Part 4: Links to your articles in that category

Why do I follow this formula?

It’s simple.

The default WordPress category structure isn’t great for usability. When people click on a category, they’re thrown on to a page where they see headlines of all your latest articles in that category

How confusing is that?

When you create the persuasive headline, the introductory copy, and then link to your articles, you’re situating people to consume your content in the most efficient way possible.

In Thesis, doing this is really easy…. we wrote a tutorial about it here.

If you’re not using Thesis, maybe now is the time to start 🙂

About the Author: Derek Halpern ran marketing at DIYthemes, and is the founder of Social Triggers. To get more tips on how to be confident, sign up to his list here.

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Vivek Parmar

well its always a question and restricting categories to specific level or of certain numbers is always hard. It’s because, initially you do not know much things and after a certain amount of time you know many things and try to put them into blog and create specific categories for it….


Spot on buddy.I think this will crack the code for me as well

Roger Dooley

Good stuff… I’m doing more tagging and less categorization, though I do like categories for major content silos. Too much tagging can have the same dilution impact, I suppose, but at least the tags aren’t fundamental to site navigation.


Sean Davis

I agree 100%. I don’t have a crazy number of categories but I do tag a lot. The categories are more important to me, though. I’m not even sure if there’s room to reduce my categories. Maybe I can rename them to make them more helpful, though.


I’ve often debated this and am in the process of slimming down my category numbers. Great post thanks.


What if i have numerous sub categories?


I advise my clients, who are primarily business consultants, to create categories that are based on two criteria:
1 – Along their service or problem solving lines – the areas where they write about help tips for their clients
2 – The category title words are based on what people are searching for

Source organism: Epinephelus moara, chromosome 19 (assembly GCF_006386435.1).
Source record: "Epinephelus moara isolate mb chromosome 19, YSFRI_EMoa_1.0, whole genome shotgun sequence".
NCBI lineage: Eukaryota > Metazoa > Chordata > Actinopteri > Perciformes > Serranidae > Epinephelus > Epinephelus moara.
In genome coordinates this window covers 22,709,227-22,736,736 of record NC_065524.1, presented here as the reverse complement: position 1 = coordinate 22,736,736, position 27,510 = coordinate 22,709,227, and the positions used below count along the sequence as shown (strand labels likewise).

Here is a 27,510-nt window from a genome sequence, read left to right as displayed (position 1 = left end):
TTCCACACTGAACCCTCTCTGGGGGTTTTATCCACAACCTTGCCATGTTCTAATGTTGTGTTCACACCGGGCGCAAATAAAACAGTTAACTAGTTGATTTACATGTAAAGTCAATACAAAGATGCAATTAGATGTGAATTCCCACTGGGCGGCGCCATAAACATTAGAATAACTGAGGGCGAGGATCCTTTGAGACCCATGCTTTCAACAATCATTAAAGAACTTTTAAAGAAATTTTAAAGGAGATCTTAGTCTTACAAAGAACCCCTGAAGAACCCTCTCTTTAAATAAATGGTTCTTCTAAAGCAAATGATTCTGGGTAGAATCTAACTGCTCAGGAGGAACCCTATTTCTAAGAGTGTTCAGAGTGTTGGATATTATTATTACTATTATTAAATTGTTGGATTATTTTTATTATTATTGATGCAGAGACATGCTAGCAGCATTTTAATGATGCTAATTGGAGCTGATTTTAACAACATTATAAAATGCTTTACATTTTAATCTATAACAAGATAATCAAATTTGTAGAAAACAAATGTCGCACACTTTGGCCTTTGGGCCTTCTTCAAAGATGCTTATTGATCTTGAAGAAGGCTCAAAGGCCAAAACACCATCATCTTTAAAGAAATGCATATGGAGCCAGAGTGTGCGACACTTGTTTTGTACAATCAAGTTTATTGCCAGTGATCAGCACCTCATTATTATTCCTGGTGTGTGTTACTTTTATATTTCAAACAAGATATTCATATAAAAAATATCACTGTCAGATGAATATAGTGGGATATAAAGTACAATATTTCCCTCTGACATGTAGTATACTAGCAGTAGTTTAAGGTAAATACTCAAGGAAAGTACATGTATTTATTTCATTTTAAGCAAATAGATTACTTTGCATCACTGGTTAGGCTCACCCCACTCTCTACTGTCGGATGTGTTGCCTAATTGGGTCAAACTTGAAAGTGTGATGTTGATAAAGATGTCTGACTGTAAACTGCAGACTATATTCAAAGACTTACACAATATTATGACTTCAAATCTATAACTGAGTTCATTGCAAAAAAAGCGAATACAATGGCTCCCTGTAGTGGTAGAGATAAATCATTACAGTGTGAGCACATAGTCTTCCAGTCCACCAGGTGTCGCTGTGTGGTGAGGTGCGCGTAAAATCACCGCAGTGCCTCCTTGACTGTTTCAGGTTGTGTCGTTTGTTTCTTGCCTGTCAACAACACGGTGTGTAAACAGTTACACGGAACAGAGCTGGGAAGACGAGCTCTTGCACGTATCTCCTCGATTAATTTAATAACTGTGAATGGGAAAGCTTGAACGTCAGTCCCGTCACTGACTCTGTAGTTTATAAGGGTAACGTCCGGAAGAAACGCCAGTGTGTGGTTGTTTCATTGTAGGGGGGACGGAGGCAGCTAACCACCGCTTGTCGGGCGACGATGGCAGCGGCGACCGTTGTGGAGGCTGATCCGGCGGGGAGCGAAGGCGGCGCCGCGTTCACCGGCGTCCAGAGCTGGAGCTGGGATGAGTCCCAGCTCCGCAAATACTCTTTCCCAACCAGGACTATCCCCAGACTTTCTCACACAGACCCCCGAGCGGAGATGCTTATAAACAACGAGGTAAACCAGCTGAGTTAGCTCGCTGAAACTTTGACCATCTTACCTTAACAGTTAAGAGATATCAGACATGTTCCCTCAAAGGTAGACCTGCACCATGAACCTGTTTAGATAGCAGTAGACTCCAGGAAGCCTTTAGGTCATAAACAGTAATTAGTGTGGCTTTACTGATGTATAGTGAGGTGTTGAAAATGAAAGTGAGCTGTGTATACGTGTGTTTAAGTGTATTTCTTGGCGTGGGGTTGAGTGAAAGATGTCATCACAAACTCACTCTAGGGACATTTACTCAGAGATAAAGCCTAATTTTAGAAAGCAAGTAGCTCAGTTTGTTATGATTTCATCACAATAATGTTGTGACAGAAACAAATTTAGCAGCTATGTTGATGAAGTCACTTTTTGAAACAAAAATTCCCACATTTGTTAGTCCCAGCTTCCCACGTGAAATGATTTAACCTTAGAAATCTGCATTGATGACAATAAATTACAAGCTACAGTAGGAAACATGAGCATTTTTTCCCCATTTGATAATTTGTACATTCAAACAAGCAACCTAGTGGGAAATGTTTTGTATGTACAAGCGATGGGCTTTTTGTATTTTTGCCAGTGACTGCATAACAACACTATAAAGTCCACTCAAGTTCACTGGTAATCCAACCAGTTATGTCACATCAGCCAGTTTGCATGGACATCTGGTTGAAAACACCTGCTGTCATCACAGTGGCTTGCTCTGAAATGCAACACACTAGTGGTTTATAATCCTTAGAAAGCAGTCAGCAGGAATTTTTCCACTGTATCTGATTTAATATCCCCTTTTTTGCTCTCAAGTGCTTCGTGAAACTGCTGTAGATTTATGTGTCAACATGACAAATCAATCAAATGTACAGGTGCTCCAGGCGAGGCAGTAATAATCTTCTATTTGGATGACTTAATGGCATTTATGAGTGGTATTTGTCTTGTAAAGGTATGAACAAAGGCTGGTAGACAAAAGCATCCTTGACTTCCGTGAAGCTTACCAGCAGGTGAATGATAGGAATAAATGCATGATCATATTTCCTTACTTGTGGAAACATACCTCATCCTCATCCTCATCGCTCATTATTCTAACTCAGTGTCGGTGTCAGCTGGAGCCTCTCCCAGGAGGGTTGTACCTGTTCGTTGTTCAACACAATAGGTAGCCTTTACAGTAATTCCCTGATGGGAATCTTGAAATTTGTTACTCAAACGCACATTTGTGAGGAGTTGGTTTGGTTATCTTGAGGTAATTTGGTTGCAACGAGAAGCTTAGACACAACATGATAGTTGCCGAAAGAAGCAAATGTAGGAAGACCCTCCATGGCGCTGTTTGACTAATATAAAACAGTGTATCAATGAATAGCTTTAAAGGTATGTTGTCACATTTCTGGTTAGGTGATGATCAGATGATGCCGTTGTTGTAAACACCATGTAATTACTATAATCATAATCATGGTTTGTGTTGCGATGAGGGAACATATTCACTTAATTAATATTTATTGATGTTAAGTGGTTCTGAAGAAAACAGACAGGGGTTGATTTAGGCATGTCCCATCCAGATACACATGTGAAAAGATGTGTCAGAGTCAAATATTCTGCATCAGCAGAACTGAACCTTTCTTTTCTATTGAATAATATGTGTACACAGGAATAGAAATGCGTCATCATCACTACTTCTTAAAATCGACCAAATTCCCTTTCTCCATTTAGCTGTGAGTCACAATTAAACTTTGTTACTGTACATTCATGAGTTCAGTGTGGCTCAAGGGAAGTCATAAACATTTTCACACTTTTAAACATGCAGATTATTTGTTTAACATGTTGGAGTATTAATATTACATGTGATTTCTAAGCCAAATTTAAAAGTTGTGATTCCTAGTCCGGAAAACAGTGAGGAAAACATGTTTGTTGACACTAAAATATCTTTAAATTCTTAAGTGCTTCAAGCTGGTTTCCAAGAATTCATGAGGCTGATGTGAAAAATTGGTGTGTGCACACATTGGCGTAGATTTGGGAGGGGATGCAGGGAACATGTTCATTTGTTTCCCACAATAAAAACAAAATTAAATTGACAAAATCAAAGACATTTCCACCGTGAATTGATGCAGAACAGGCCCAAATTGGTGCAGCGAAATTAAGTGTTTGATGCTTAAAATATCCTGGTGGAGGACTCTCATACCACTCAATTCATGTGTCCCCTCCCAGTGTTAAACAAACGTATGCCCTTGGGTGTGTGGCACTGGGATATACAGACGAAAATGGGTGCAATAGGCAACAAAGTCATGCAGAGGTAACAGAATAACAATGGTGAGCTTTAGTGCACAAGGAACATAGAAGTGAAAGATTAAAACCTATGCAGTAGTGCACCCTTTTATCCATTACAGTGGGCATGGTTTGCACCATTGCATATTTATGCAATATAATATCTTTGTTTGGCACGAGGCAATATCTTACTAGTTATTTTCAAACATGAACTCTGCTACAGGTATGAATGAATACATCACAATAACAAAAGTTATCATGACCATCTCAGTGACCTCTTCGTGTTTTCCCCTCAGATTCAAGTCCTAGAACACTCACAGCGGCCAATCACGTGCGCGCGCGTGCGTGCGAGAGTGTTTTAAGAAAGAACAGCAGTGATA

C – The fewer the better

This strategy seems to make sense and is easy to explain to the client that has little SEO experience or little experience blogging (I do not count writing the same as blogging – especially when you have the power of Thesis behind you)

Thomas Bodetti

I think that there are definite possibilities that SEO cannot account for while you might say this about a pure sales process using the same analogy for a future time and place may not be a good fit.

People often make the mistake of assuming that a particular thing is true of SEO, while never actually testing out said theory. The truth is that when something exists, there must be in equal amount a method of distribution.

Where you have distribution eventually there will be a demand for that distribution to assume that a set amount of demand exists in any one category is just silly.

Barbara | Creative Culinary

And then there are food blogs which require a fair number of categories but your rules still apply. I’ve re-developed client sites where it seems they made a category for every recipe. Hmm, I’ve yet to ever see a cookbook do that so I use them as my guide and try to blend together what I can, like Cookies, Bars and Brownies for example.

Always appreciate your advice!

Himanshu Chanda

Apart from ensuring sanity in your blog, categories also help you ensure clarity in thinking. Provide clear framework on what you blog about ….
Define what your blog is really about. Helps u and readers as well

Barbara J

Great, informative, useful article on the two types of blogs. Mine is certainly the 2nd type,but I knew that. Your article makes it seem more valuable and therefore, more important.
Enjoyed the read. Thanks
Barbara J.


I remember reading about the maximum recommended number of choices you should present a web user with on the weblog of Jakob Nielsen.

He says the ideal number of choices is 5.

I try to follow that advice, by limiting my subcategories to 5 as well. 😉


As a new blogger I find this information really relevant and it helps get the fundamentals right from the beginning. Thank you.

Martin Malden

Hi Derek,

I extend your discipline on categories to my tags as well.

When I talk to others about this I ask them to think of categories and tags as a filing cabinet and folders.

So if I’m writing articles on WordPress I’d have the WordPress filing cabinet (category) and within it I’d have files (tags) for articles on WordPress themes, WordPress plugins, WordPress security, etc.

I never have an article in more than one category and most of my articles have no more than two tags.

My category pages rank really well now for competitive phrases, and I do put that down to the Category SEO and introductory text controls that Thesis offers – it’s a totally unique feature, that.



Rob @ Atlanta Real Estate

Mucho coolioto my broth-a.